Today, Russia appears to be one of the most reactionary powers in the world, fearing any kind of change. Moscow supports any dictator that fights internal opposition and Putin's credo is that Russia "has reached its limit on revolutions." In this, he resembles Nicholas I far more than he does Nikita Khruschev or Mikhail Gorbachev. The very idea of a grassroots popular movement scares the Kremlin, while in the Soviet Union there were many examples of mass initiatives, even in the economic sphere. The Russian regime of today is instead skeptical about anything that has not been commanded from above (all pro-Russian enthusiasts in Crimea and Donbass pioneering the so called "Crimean Spring" were squeezed out of politics and substituted by more loyalist candidates brought from Russia).
Moreover, in the Soviet Union, "internationalism" (as well as "friendship among people") was elevated to the status of a new religion. Conversely, in today's Russia, the Kremlin is obsessed with the idea of the "Russian world," insisting that Russians possess "not only some common cultural code, but also an incredibly forceful genetic code" that "almost for sure is one of our major competitive advantages in contemporary world," following in this respect the Nazi theories that the Communists fiercely rejected and condemned. Yet, I would say that the most striking difference – and almost unbelievable – is that, whatever political course the Soviet Union conducted, the strongest appeal in at least the domestic sphere was "the fight for peace." The main message drawn from the World War II was the notion that such a war should never happen again. Even in 1962, the Soviet leadership agreed to step back in its showdown with the Americans, as a nuclear conflict looked like a close possibility.
Now, the attitude to the war is marked by the words "Moжем повторить [We can do it once again]!" The Russian police and security services are opening criminal cases just for displaying slogans like "No more war!" or "Peace to the world!" insisting that such actions are aimed at "discrediting the Russian Armed Forces." It is not my intention to say that the Soviet Union was a free country where the rulers wholeheartedly followed the humanist dogmas of Communism – it was not; but, on a purely symbolic level, the Soviet ideology is incompatible with the policies run by the current Russian regime.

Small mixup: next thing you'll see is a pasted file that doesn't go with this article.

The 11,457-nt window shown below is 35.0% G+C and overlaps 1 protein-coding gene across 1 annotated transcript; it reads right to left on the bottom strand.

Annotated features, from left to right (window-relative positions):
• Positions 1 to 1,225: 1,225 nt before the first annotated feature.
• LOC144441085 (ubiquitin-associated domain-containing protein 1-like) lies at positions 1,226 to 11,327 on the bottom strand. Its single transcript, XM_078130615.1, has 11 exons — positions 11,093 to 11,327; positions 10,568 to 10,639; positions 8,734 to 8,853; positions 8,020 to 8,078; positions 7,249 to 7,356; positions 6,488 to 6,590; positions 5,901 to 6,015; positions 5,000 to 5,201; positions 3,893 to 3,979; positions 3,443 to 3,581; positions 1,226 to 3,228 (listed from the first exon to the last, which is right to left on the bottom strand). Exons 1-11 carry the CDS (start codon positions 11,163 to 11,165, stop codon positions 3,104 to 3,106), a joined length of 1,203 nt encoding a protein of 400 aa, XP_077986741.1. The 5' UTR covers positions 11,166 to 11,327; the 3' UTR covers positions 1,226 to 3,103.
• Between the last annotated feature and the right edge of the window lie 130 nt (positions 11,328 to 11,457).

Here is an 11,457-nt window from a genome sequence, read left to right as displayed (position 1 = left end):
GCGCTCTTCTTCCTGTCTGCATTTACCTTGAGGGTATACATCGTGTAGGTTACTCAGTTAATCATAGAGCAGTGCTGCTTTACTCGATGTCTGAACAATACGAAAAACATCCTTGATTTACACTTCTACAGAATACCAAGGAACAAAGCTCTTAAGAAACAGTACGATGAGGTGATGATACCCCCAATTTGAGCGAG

One may say that "gambling" with Soviet symbols is Putin's innocent game played to create additional levers with which to influence Russian society. Yet, I would argue that it is much more dangerous than one might believe. Putin turns to the Soviet history and to the Soviet-era symbols in search of greatness, as he becomes more confident that Russia, a genuine heir to the Soviet Union, is as strong as it was, even if it is not. Yet, the glorification and mythologization of the Soviet past bring a pejorative attitude toward the future, toward progress, and even toward a sense of rationality. The Russian leadership greatly overestimates Russia's capabilities and believes that Russia deserves everything she may wish and cannot be stopped by anyone. Living in an imagined past, the Kremlin does not care about the trends that prevail in today's world and ignores the new sources of wealth and power that emerged in the 21st century. I would argue that the most important mistakes that were made in recent years in Russia – the crackdown on democratic institutions and the recreation of the "power vertical," the continuous resistance to the idea of economic modernization, the outdated perceptions of "hard" vs. "soft" power, and, after all, the decision to launch the war against Ukraine – were inspired by both the reminiscences of past Soviet glory and by the feeling that positive memories about Soviet achievements would outweigh the current arbitrariness and lawlessness.
However, Putin fails to consider two simple points. The first is that the Soviet Union continued to be a superpower only as long as it remained economically and militarily strong. As it lost the technological competition to the West and was defeated in a low-intensity war in Afghanistan, it entered its final decline. The second is that the Soviet Union was unable to reform itself – and as it tried, it crumbled. Putin's Russia now faces a similar risk: After it loses its war against Ukraine, it would have no alternative but to be wrecked. Ironically, even in this case, Russia would pursue the Soviet path.
*Dr. Vladislav Inozemtsev is MEMRI Russian Media Studies Project Special Advisor.